Health Care Reform and School Boards

By Lawrence Hardy

District XYZ” may be stuck with an unwieldy name, but that’s the least of its worries.

The district is having trouble complying with the Affordable Care Act (ACA), otherwise known as Obamacare. The law says XYZ, considered a large employer under ACA, must offer health care insurance to 95 percent of its full-time employees or face stiff penalties.

Logical? Perhaps. But the 1,000-student district negotiates contracts with more than one union. It turns out that the union representing the custodians, who constitute 10 percent of the district’s full-time employees, decided after reviewing the health insurance plans available through the state’s exchange that it didn’t want coverage for its members, preferring other kinds of compensation instead.

The problem is, the district can’t honor the union’s request because doing so would put it under the
95 percent coverage threshold.

The state’s labor commissioner says the district must honor the union’s request. ACA says, in effect, that the district can’t honor the request without getting into big trouble with the health care law.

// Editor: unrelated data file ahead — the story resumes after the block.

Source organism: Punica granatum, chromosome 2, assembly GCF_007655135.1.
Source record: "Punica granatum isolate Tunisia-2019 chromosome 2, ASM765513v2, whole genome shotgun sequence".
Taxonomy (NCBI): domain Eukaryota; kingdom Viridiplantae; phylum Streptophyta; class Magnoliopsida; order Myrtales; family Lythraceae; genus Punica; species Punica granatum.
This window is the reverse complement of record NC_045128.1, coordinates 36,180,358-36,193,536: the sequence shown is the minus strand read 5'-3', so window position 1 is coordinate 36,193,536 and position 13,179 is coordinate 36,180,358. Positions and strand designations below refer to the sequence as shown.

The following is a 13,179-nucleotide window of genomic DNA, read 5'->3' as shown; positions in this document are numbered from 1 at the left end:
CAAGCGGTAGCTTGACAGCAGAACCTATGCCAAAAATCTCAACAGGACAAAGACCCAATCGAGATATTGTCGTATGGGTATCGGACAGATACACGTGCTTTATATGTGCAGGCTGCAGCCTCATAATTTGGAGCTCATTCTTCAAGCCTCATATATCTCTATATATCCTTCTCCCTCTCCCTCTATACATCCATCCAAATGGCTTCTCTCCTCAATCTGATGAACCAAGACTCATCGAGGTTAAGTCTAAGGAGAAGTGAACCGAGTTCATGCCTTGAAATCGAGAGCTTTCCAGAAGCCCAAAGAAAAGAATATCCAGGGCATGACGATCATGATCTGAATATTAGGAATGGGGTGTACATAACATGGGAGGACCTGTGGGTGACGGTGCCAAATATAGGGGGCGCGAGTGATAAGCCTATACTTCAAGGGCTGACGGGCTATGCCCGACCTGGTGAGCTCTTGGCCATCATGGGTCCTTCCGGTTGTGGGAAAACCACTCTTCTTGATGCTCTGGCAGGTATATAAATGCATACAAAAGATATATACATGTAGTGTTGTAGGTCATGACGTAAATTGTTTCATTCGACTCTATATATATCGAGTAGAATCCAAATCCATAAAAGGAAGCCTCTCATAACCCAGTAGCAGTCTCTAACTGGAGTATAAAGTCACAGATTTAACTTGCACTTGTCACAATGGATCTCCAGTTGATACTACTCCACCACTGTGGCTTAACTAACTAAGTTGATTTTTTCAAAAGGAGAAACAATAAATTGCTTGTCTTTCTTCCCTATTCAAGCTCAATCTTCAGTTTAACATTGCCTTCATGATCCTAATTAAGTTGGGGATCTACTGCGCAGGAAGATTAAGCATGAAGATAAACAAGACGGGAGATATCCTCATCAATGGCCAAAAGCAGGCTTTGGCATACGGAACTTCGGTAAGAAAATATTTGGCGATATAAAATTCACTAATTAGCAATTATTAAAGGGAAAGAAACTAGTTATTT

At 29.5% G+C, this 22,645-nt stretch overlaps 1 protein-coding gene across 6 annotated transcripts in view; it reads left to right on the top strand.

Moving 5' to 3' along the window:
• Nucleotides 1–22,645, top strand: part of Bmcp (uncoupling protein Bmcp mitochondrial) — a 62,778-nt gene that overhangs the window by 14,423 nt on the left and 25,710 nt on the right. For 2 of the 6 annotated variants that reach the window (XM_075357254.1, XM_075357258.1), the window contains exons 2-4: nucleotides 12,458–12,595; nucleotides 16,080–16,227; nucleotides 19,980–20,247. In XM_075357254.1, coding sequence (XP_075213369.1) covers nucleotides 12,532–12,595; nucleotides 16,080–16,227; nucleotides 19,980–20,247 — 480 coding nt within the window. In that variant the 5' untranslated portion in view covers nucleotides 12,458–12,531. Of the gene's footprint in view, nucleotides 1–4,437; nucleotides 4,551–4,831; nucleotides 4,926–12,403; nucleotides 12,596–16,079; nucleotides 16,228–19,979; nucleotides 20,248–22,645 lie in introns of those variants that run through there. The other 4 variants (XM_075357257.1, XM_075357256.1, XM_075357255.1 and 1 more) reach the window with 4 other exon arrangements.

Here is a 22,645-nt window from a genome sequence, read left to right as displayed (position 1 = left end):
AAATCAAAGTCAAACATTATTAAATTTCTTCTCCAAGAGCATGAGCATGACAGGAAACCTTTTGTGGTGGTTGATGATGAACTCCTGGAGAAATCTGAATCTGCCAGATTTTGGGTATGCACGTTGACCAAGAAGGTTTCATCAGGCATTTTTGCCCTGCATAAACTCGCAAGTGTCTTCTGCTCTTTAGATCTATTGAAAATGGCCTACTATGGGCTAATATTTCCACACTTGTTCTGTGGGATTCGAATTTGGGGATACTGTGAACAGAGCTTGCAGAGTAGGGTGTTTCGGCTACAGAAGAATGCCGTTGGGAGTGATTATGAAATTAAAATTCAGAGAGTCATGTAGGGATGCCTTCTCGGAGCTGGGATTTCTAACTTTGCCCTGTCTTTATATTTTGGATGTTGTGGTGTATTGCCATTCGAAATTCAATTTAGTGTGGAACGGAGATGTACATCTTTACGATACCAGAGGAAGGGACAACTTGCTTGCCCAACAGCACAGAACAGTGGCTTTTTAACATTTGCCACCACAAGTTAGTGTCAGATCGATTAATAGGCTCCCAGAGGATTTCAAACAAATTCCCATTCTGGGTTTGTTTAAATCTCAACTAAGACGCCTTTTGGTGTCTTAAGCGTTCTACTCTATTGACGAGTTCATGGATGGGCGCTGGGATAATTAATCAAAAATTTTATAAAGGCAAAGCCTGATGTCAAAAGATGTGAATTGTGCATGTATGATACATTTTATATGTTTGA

District XYZ is hypothetical, of course, but its problems are real. In a March 2013 letter to the Internal Revenue Service, NSBA General Counsel Francisco M. Negrón Jr. conjured XYZ to illustrate just one of many burdens school districts face in trying to comply with the law.

“Given that this is surely NOT what the Affordable Care Act intended, how does the school district handle this situation?” Negrón asked.

Unfortunately for the Obama administration, unintended consequences have plagued ACA from its start last fall. So many people tried to sign up for the program at once that the online traffic overwhelmed Healthcare.gov -- a site that was clearly not up to the task. It crashed repeatedly, and many people became frustrated and gave up.

Most of those flaws eventually were fixed, however. By the close of the program’s initial enrollment period on March 31, it had enrolled at least 9.5 million previously uninsured people. That number, according to a Los Angeles Times analysis, represents “the largest expansion of health coverage in America in half a century.”

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